And then our squirrels discovered the garden. We've had squirrels for years. I once tried to grow strawberries and the little critters ate the flowers before I even got one fruit. I hadn't thought about their voracious appetites for vegetables until one morning when I went to check on my garden and found the lettuce decimated and the bok choy leaves chewed to the ground. At first I thought it might be bugs but I took a chewed up leaf to the garden center and, no, it was an animal.
The squirrels were not ignoring my garden. So Joan had a chicken wire enclosure built for the garden that cost almost as much as my last vacation. But now my little babies were safe from animal invasion.
Soon I started harvesting peas – eating them all before I got them into the house. So sweet and tender that there was no need to peel them. Salads every night with delicate beautifully fresh lettuce. And crunchy sweet baby bok choy that I probably should have let get a little bigger but I was too overcome with excitement to leave them in the ground any longer.
The broccoli and cauliflower plants were thriving. Full and green and healthy. But nothing was happening. No broccoli. No cauliflower. October became November, which turned to December and nothing. I asked Joan. I asked Maya Dailey and Bob McClendon. I Googled. I prayed over my plants.
Winter and the Big Freeze
And then we had that terrible freeze. That freeze lasted days. I covered everything, but many of the plants – the bougainvillea and cat's claws as well as the pepper plants and herbs – took themselves to plant heaven where it is sunny and warm every day.
A few days after the freeze, the cruciferous veggies started strutting their stuff! They needed cold weather to "set" and the freeze was just what they needed. I lamented the loss of some of my plants but reveled in the beauty of purple cauliflower. Have you ever seen it growing? They look like vibrantly purple flowers surrounded by green leaves. The most beautiful sight. Truly a spiritual experience for me.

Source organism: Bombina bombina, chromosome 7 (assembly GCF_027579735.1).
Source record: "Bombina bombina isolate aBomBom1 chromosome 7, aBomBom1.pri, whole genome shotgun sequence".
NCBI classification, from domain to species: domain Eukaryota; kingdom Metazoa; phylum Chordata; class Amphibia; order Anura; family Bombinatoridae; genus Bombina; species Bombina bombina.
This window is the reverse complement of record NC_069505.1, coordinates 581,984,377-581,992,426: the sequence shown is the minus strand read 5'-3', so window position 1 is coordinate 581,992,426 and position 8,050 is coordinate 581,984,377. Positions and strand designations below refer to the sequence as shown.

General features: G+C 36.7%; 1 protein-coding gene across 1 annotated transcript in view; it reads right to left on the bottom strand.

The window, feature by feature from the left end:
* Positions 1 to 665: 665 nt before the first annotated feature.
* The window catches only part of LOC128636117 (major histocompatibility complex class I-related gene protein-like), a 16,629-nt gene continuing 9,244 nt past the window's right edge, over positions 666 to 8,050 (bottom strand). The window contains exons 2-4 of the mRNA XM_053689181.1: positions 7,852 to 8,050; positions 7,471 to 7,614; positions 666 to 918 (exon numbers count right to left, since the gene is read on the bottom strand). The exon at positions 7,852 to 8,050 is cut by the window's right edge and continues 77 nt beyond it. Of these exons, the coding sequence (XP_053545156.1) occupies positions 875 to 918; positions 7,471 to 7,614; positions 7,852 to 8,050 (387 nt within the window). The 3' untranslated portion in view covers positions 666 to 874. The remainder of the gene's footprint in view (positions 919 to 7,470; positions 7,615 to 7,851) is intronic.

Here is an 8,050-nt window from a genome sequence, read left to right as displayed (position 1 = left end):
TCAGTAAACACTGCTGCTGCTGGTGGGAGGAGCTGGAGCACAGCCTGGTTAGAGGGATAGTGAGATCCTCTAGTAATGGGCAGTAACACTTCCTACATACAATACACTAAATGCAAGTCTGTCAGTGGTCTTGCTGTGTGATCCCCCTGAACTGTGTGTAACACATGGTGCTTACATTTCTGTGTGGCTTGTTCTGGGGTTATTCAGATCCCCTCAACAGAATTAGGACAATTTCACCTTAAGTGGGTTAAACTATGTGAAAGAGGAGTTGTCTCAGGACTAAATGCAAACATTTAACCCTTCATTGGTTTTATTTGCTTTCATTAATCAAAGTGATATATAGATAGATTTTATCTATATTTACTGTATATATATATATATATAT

The cauliflower and broccoli kept giving and giving. Green, purple and white. Roasted every night for dinner. Breathtaking. Truly works of art. And so incredibly delicious.
And then, it was over. The weather turned warmer – hotter, even. It was time to allow the plants that had fed us all winter to move out so that a spring/summer garden could be planted.
Although pretty much everything I planted thrived, the garlic, for some reason, never came up. To be investigated for next year. Did I plant the garlic upside down? Would that have made a difference?
Alas, I wish I had more garden space. I would have allowed the broccoli to keep producing and most certainly could have saved the lettuce a while longer. But it was time to move on.
Spring and a Second Planting
First, I took a tomato-planting class from Carl Seacat at Maya's Farm. Very instructive. Then I went to a garden center and talked to people and made my decisions.
I chose to plant haricot vert, tomatoes, zucchini, cucumbers, eggplant, Honeydew, watermelon and the usual summer herbs. This time I went it alone. I knew how to prepare the soil. And I had Google if there was a problem.
The haricot vert started producing almost immediately. Again, I ate as many of them as I could in the backyard while I was tooling around in the garden. The cucumbers were prolific and I thought I was going to have to learn to make pickles!
The eggplants, pretty little purple sweethearts, were growing really well. We had eggplants almost nightly for dinner. The zucchini were fresh and delicious although I sometimes had trouble keeping my hands off those tender flowers.
The tomatoes. That's another story. I know people who have no trouble with tomatoes in the desert. Perhaps it's the variety. I don't know. My first mistake, I think, was planting them in pots. I thought I could just move the pots in and out of the sun as needed. What I didn't know was that: 1. The pots hold the heat keeping the roots too hot and 2. It's hard to keep the plants from becoming waterlogged.
Whiteflies. They appeared almost as soon as my healthy-looking tomato plants started to fill out. I turned to the Internet. I sprayed them with soapy water. I placed pots of marigolds around them because I'd read that whiteflies don't like marigolds. That seemed to help or maybe it was that I painstakingly picked off every single whitefly I could see! Flowers appeared. And then tomatoes. But it all seemed to be taking so long. I had not bought the best plants. Too many weeks to maturity – 75 days after the flower appears is not good for an impatient person.